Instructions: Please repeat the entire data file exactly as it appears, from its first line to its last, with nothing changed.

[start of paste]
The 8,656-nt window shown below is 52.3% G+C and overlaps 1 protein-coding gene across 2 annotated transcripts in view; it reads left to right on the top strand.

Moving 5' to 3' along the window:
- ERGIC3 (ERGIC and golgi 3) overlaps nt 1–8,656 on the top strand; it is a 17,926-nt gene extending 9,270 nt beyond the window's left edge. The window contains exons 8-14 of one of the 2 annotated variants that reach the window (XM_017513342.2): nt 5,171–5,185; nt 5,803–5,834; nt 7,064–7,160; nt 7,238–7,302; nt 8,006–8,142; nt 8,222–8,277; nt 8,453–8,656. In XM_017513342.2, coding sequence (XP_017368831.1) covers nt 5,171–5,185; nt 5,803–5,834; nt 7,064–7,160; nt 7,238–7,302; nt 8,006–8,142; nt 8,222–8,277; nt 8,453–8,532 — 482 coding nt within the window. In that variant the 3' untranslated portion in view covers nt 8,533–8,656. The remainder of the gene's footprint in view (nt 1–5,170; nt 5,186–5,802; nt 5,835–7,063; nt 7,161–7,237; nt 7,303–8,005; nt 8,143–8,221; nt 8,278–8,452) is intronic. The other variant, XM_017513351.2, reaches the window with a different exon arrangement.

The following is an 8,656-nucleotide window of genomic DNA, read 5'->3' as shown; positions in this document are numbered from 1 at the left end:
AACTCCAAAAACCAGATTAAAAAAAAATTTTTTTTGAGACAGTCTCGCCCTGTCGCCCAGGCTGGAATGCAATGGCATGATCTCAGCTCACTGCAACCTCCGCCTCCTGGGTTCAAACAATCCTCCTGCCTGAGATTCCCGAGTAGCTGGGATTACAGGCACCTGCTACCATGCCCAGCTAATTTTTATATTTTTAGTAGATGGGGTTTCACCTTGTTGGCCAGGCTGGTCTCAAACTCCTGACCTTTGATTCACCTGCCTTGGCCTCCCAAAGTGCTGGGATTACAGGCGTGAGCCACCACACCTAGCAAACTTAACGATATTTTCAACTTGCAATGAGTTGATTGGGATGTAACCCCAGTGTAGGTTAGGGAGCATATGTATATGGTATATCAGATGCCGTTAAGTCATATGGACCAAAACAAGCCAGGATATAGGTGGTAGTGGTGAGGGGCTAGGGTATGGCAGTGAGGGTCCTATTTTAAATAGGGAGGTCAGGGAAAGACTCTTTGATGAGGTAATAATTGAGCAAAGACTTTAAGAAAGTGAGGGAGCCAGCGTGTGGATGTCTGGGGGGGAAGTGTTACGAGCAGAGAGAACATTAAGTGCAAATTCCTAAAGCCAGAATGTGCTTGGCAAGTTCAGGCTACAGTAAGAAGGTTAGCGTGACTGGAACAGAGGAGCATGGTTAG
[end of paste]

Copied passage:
The 8,656-nt window shown below is 52.3% G+C and overlaps 1 protein-coding gene across 2 annotated transcripts in view; it reads left to right on the top strand.

Moving 5' to 3' along the window:
- ERGIC3 (ERGIC and golgi 3) overlaps nt 1–8,656 on the top strand; it is a 17,926-nt gene extending 9,270 nt beyond the window's left edge. The window contains exons 8-14 of one of the 2 annotated variants that reach the window (XM_017513342.2): nt 5,171–5,185; nt 5,803–5,834; nt 7,064–7,160; nt 7,238–7,302; nt 8,006–8,142; nt 8,222–8,277; nt 8,453–8,656. In XM_017513342.2, coding sequence (XP_017368831.1) covers nt 5,171–5,185; nt 5,803–5,834; nt 7,064–7,160; nt 7,238–7,302; nt 8,006–8,142; nt 8,222–8,277; nt 8,453–8,532 — 482 coding nt within the window. In that variant the 3' untranslated portion in view covers nt 8,533–8,656. The remainder of the gene's footprint in view (nt 1–5,170; nt 5,186–5,802; nt 5,835–7,063; nt 7,161–7,237; nt 7,303–8,005; nt 8,143–8,221; nt 8,278–8,452) is intronic. The other variant, XM_017513351.2, reaches the window with a different exon arrangement.

The following is an 8,656-nucleotide window of genomic DNA, read 5'->3' as shown; positions in this document are numbered from 1 at the left end:
AACTCCAAAAACCAGATTAAAAAAAAATTTTTTTTGAGACAGTCTCGCCCTGTCGCCCAGGCTGGAATGCAATGGCATGATCTCAGCTCACTGCAACCTCCGCCTCCTGGGTTCAAACAATCCTCCTGCCTGAGATTCCCGAGTAGCTGGGATTACAGGCACCTGCTACCATGCCCAGCTAATTTTTATATTTTTAGTAGATGGGGTTTCACCTTGTTGGCCAGGCTGGTCTCAAACTCCTGACCTTTGATTCACCTGCCTTGGCCTCCCAAAGTGCTGGGATTACAGGCGTGAGCCACCACACCTAGCAAACTTAACGATATTTTCAACTTGCAATGAGTTGATTGGGATGTAACCCCAGTGTAGGTTAGGGAGCATATGTATATGGTATATCAGATGCCGTTAAGTCATATGGACCAAAACAAGCCAGGATATAGGTGGTAGTGGTGAGGGGCTAGGGTATGGCAGTGAGGGTCCTATTTTAAATAGGGAGGTCAGGGAAAGACTCTTTGATGAGGTAATAATTGAGCAAAGACTTTAAGAAAGTGAGGGAGCCAGCGTGTGGATGTCTGGGGGGGAAGTGTTACGAGCAGAGAGAACATTAAGTGCAAATTCCTAAAGCCAGAATGTGCTTGGCAAGTTCAGGCTACAGTAAGAAGGTTAGCGTGACTGGAACAGAGGAGCATGGTTAG